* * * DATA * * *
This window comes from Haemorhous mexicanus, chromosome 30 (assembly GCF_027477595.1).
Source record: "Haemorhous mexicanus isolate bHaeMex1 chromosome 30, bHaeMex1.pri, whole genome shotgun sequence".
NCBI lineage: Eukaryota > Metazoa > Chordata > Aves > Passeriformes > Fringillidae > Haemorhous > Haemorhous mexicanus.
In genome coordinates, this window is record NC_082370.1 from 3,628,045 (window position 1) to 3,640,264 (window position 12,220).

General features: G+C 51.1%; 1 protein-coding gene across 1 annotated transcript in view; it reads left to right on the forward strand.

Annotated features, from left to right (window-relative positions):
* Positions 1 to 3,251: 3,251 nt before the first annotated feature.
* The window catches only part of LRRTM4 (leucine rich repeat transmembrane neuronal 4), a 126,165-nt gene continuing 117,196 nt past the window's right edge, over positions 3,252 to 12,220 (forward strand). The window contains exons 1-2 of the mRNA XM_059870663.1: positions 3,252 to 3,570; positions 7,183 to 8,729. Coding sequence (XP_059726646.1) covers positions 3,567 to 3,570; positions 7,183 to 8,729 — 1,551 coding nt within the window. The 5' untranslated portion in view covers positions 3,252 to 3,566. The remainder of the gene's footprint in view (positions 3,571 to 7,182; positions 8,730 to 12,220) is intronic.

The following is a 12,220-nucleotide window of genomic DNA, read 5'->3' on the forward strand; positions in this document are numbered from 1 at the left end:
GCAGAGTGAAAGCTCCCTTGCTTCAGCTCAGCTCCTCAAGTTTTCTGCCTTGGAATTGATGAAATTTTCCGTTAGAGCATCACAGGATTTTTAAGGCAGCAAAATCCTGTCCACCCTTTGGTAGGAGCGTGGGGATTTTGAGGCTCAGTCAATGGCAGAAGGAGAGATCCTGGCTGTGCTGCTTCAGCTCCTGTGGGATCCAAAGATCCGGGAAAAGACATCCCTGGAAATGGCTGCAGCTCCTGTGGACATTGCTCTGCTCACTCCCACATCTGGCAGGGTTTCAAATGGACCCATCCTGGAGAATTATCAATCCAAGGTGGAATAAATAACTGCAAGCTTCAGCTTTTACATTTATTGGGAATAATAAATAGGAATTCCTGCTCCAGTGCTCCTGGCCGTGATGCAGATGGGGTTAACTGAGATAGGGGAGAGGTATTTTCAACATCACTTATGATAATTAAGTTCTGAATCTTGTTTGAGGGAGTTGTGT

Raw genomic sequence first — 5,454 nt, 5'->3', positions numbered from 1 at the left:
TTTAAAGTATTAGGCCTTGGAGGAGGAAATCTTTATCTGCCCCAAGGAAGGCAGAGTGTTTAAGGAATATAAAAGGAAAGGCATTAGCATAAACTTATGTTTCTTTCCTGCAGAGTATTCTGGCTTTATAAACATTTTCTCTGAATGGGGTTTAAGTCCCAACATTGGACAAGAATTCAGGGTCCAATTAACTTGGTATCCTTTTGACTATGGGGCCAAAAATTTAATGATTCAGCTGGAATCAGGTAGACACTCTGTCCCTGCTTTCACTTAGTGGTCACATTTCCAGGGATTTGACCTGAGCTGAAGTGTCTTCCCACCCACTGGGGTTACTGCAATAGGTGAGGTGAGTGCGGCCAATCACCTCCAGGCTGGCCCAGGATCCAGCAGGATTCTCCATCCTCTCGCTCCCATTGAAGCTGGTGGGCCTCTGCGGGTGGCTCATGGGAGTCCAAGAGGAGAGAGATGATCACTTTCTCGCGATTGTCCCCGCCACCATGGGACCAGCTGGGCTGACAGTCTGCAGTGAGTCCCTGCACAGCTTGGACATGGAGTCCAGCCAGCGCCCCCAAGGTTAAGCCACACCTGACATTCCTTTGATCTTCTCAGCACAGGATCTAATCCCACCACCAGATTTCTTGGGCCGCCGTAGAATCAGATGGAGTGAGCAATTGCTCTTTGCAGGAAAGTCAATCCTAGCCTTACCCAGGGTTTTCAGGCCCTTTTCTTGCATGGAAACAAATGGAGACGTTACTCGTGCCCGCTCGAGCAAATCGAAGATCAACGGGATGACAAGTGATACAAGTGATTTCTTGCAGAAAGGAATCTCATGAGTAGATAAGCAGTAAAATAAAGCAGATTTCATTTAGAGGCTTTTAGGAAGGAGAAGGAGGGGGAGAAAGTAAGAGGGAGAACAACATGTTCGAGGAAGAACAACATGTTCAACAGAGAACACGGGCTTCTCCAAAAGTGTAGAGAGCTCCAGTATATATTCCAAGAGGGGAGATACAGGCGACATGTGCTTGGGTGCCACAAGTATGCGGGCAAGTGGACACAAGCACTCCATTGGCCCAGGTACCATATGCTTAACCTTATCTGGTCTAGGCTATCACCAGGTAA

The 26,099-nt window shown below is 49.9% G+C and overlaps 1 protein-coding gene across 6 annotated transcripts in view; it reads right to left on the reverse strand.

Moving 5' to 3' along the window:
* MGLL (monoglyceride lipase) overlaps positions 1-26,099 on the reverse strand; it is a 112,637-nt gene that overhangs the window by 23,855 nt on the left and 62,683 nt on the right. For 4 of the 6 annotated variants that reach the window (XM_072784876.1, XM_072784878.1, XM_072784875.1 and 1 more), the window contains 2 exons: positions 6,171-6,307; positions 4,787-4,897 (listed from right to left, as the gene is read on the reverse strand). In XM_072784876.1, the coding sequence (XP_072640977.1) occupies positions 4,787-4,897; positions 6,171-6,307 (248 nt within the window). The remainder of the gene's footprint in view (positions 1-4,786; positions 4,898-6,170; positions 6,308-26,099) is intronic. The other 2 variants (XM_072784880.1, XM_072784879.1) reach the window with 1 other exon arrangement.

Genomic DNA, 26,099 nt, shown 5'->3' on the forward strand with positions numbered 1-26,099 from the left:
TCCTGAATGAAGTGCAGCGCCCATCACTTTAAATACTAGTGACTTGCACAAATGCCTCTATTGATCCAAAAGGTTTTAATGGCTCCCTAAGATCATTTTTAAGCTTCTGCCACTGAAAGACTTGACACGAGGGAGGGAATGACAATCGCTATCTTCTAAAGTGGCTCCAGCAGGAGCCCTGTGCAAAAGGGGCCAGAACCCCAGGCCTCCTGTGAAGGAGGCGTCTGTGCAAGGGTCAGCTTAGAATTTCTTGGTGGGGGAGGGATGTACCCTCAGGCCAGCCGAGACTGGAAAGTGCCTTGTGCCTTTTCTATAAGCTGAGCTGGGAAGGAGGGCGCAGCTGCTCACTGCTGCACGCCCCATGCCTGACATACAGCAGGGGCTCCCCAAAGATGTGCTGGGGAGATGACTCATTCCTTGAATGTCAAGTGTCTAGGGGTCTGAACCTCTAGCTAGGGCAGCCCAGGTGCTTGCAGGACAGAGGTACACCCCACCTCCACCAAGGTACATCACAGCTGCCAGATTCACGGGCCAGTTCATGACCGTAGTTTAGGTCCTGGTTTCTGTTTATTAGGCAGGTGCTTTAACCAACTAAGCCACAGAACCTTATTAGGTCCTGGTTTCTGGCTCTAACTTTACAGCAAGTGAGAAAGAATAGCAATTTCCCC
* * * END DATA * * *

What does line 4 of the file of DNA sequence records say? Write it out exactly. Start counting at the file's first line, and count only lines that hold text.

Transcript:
In genome coordinates, this window is record NC_082370.1 from 3,628,045 (window position 1) to 3,640,264 (window position 12,220).